1 1/2 story bungalow with sloped ceiling acoustics

rhd1953

New Member
Apr 23, 2021
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I have a upstairs room with 7' ceiling, 11' width, and 30' length. To insulate the ceiling, I had the existing drywall-fiberglass insulation removed, and had the roof rafters spray foamed with 5" of foam. New drywall, lots of vacuuming, and paint and now it's a cozy reading room and bedroom (for short people like me).

The odd thing is the Magnepan LRS speakers have amazing bass response. They sound just a good as my 1st floor Magnepan 0.7 with Martin Logan subs. They play rock, new age, movie soundtracks, what ever as loud you want. I'm guessing the drywall sloped ceiling (with closed cell spray foam), kneewall (1/4 drywall and 1/2 plaster), and solid floor (1" planks, 5/8" sheeting, 1/2 foam, and thick carpet) are acting like a "horn enclosure". The curved surfaces are plaster, of course.

The LRS are ~4' from the front wall, best listening is sitting ~3-4' from the back wall. Excellent sound stage, the room is very quiet, and the bass is very strong at very low sound levels.

Has anyone found this to occur with sloped ceiling rooms? It is just for low ceilings like mine?
 

matakana

Well-Known Member
Aug 26, 2020
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I have a upstairs room with 7' ceiling, 11' width, and 30' length. To insulate the ceiling, I had the existing drywall-fiberglass insulation removed, and had the roof rafters spray foamed with 5" of foam. New drywall, lots of vacuuming, and paint and now it's a cozy reading room and bedroom (for short people like me).

The odd thing is the Magnepan LRS speakers have amazing bass response. They sound just a good as my 1st floor Magnepan 0.7 with Martin Logan subs. They play rock, new age, movie soundtracks, what ever as loud you want. I'm guessing the drywall sloped ceiling (with closed cell spray foam), kneewall (1/4 drywall and 1/2 plaster), and solid floor (1" planks, 5/8" sheeting, 1/2 foam, and thick carpet) are acting like a "horn enclosure". The curved surfaces are plaster, of course.

The LRS are ~4' from the front wall, best listening is sitting ~3-4' from the back wall. Excellent sound stage, the room is very quiet, and the bass is very strong at very low sound levels.

Has anyone found this to occur with sloped ceiling rooms? It is just for low ceilings like mine?
If you pop over to audioaficionado. org and go to manufactures then click on wilson audio you will see the member charles is using xvx in a room like you describe.! plenty good reading there.
 

rhd1953

New Member
Apr 23, 2021
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68
If you pop over to audioaficionado. org and go to manufactures then click on wilson audio you will see the member charles is using xvx in a room like you describe.! plenty good reading there.
Here's a photo of mine, they're oriented parallel to the ceiling slope.
2nd floor ceiling after spray foam-new drywall-notes.jpg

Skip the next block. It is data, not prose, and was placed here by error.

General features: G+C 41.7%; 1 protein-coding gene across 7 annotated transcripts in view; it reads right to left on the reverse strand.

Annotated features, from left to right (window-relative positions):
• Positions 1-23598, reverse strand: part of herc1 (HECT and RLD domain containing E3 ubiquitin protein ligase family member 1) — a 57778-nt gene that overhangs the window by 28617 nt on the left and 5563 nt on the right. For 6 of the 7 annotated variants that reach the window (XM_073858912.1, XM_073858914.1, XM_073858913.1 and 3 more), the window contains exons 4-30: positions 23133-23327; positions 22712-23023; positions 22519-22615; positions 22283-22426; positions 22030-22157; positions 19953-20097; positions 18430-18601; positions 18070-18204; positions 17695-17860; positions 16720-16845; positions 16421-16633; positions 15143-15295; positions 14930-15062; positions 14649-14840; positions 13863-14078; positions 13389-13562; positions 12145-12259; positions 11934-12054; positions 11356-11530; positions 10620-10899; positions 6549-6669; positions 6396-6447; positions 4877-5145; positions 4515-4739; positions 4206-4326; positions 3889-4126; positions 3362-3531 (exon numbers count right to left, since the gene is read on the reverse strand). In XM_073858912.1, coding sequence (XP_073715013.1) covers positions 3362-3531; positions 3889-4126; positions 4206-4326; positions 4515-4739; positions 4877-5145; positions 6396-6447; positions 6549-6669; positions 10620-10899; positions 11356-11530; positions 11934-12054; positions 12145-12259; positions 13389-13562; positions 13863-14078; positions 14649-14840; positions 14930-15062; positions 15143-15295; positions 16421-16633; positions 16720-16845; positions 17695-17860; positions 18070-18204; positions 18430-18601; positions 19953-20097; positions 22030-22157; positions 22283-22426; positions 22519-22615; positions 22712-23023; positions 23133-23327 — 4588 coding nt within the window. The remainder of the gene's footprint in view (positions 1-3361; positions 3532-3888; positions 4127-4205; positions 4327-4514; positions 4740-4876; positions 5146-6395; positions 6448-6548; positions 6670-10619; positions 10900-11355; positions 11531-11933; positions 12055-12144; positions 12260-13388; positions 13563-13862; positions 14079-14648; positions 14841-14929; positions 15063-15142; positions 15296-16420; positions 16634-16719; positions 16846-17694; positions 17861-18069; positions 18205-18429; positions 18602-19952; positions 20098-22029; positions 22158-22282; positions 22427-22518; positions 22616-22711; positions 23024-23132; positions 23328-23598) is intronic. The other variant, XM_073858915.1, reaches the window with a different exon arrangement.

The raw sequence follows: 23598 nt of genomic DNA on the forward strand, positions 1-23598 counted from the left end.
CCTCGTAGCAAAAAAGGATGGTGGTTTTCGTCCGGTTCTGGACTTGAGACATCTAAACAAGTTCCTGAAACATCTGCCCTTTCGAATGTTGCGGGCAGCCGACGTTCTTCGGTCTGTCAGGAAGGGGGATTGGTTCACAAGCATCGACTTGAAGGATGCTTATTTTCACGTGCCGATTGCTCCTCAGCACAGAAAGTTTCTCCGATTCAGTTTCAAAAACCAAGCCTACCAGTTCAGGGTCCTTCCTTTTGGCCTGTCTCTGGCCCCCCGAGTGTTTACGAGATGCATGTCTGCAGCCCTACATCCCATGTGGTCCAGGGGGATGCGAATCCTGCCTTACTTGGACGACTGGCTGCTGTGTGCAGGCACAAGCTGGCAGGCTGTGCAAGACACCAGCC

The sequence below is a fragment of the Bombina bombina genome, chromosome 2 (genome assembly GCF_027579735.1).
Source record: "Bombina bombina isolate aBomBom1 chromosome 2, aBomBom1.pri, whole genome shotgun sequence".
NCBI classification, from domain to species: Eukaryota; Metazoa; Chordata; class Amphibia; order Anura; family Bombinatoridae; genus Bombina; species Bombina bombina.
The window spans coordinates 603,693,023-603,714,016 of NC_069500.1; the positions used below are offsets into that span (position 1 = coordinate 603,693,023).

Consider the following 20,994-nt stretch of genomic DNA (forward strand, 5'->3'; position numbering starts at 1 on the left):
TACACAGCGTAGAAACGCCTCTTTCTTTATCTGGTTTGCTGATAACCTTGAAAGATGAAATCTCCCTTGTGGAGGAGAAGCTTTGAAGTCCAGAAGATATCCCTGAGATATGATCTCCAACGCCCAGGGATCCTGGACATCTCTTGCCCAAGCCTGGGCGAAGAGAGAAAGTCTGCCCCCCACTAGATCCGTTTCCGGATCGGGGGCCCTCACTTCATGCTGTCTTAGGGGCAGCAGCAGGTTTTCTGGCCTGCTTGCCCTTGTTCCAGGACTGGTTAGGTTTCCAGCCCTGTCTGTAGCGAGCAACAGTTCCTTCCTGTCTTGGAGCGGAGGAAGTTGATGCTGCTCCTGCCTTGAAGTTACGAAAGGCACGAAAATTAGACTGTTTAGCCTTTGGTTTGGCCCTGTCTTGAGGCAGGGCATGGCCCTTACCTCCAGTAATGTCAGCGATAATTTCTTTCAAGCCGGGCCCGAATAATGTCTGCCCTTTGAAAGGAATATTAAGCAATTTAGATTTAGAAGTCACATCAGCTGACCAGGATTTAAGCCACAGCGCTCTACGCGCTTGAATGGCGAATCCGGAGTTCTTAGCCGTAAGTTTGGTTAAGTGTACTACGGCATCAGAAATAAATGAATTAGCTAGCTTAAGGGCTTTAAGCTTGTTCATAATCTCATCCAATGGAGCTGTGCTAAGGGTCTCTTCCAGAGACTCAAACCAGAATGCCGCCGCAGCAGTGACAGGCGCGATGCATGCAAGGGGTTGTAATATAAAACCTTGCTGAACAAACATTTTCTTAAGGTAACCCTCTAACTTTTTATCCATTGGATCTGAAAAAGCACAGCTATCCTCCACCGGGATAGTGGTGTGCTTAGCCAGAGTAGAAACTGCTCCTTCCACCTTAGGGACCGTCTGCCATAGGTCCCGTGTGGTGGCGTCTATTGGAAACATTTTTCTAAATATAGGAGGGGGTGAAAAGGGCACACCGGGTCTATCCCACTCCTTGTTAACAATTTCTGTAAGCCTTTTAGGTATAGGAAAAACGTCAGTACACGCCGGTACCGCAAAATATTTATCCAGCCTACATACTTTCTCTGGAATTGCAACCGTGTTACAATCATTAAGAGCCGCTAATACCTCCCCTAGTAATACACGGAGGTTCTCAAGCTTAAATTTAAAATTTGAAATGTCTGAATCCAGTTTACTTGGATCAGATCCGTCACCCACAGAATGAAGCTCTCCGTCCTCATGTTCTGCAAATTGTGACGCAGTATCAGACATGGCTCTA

Tim Link

Well-Known Member
Feb 12, 2019
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That's a fascinating synergy you've found. Just those panels are competing with the subs downstairs? I take it your listening position places your head about under the peak in the ceiling? Is the bass louder or quieter as you move closer to the back wall?
 

rhd1953

New Member
Apr 23, 2021
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The best listening position is 1/3 the width of the room. The LRS are 40" from the wall, my chair is normally 2' from the rear wall, best sound is moving out to 40". The LRS are positioned about 4'6" apart.
There is no "standing" wave for the bass. Bass is pretty much the same though out the room, the imaging/sound stage is best in front of the speakers of course. Details are quite audible off to the sides though.

Note: this room is very quiet. The loudest outside sound I've heard was a booming thunderstorm that lasted for 4 hours, earlier this year.
 
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Tim Link

Well-Known Member
Feb 12, 2019
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The best listening position is 1/3 the width of the room. The LRS are 40" from the wall, my chair is normally 2' from the rear wall, best sound is moving out to 40". The LRS are positioned about 4'6" apart.
There is no "standing" wave for the bass. Bass is pretty much the same though out the room, the imaging/sound stage is best in front of the speakers of course. Details are quite audible off to the sides though.

Note: this room is very quiet. The loudest outside sound I've heard was a booming thunderstorm that lasted for 4 hours, earlier this year.
The lack of noticeable modes is exceptional. The dipole speakers put less bass energy off to the sides, so the bass is mostly propagating front to back. In the front to back plane of your listening arrangement there is a lack of large parallel surfaces. That's true in the vertical plane too. Side to side the walls are relatively far away.
 

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